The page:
Jenn also writes fiction under multiple pen names and is an Active member of the Horror Writers Association.

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8 thoughts on “Indie Authors: Should You Share Your Sales Data?”

  1. It really is hard–like those dreams in which you end up at the grocery store naked and try to hide your naughty bits behind produce without sharp skins. But I think it’s worth it to give people a realistic idea of what to expect.

  2. I haven’t posted my numbers yet. It’s partly because my book only released a couple months ago. I also would want to see what happens in a year, or at the very least, a quarter.

    I don’t mind people posting their numbers, but I find it pointless if they don’t list why things happened or give constant numbers.

    I’m keeping an excel sheet, but I list reasons like reviews started coming in, books available at such and such, good review syndicated at major paper, first review was bad, advertising happens this day, holiday season, etc.

    After a year, I’ll probably post it all up on my site. Hopefully, it’ll help people like my post on how much editing cost me.

    • You should definitely check out Evelyn Lafont’s blog then. When she shares her stats she also tells you where those sales came from — what she did, where sales came from, etc. Very constructive. 🙂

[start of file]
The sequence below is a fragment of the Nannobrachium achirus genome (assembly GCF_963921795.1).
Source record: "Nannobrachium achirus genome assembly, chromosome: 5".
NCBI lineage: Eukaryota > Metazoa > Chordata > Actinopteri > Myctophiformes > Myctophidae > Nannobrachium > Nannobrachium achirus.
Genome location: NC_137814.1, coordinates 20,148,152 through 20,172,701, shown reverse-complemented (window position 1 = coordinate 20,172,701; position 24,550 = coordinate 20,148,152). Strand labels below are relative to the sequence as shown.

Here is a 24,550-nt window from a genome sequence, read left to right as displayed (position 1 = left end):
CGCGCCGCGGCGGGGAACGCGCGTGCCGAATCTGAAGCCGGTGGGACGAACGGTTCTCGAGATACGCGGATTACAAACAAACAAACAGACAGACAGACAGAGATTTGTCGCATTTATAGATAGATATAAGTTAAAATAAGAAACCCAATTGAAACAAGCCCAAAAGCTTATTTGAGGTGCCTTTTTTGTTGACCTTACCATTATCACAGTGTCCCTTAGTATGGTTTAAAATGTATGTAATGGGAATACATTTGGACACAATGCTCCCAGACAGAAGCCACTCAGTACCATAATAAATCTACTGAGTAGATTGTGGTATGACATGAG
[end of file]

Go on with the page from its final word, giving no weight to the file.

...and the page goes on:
3. To be honest, I’ve stopped buying books from Indie authors if I see they are constantly sharing their rankings and sales data. I find it to be as much as a deterrent as when I see authors comment on their online reviews. I’m all for being open and honest, but I think there is a line. Many may disagree with me, but I’d rather an author talk about their book and writing rather than their rankings.

    • I think it depends on context and whether or not they’re really talking to you as a reader. For example, this blog will very likely share that kind of information because the blog isn’t for readers. It’s for indie authors. And those kinds of posts are for an audience of colleagues more than anything. On my actual author blog / site where books will be sold, I wouldn’t share that because it doesn’t really apply to readers (the people that site targets). So in that sense I can understand why you wouldn’t like it as a reader. On the other hand, I can also see the other side. Not all authors have multiple websites where they can easily separate those things, so I can understand that they’re not only trying to reach readers there but also their colleagues in an effort to networking. Both are valid uses for their blogs. They just have to find some balance.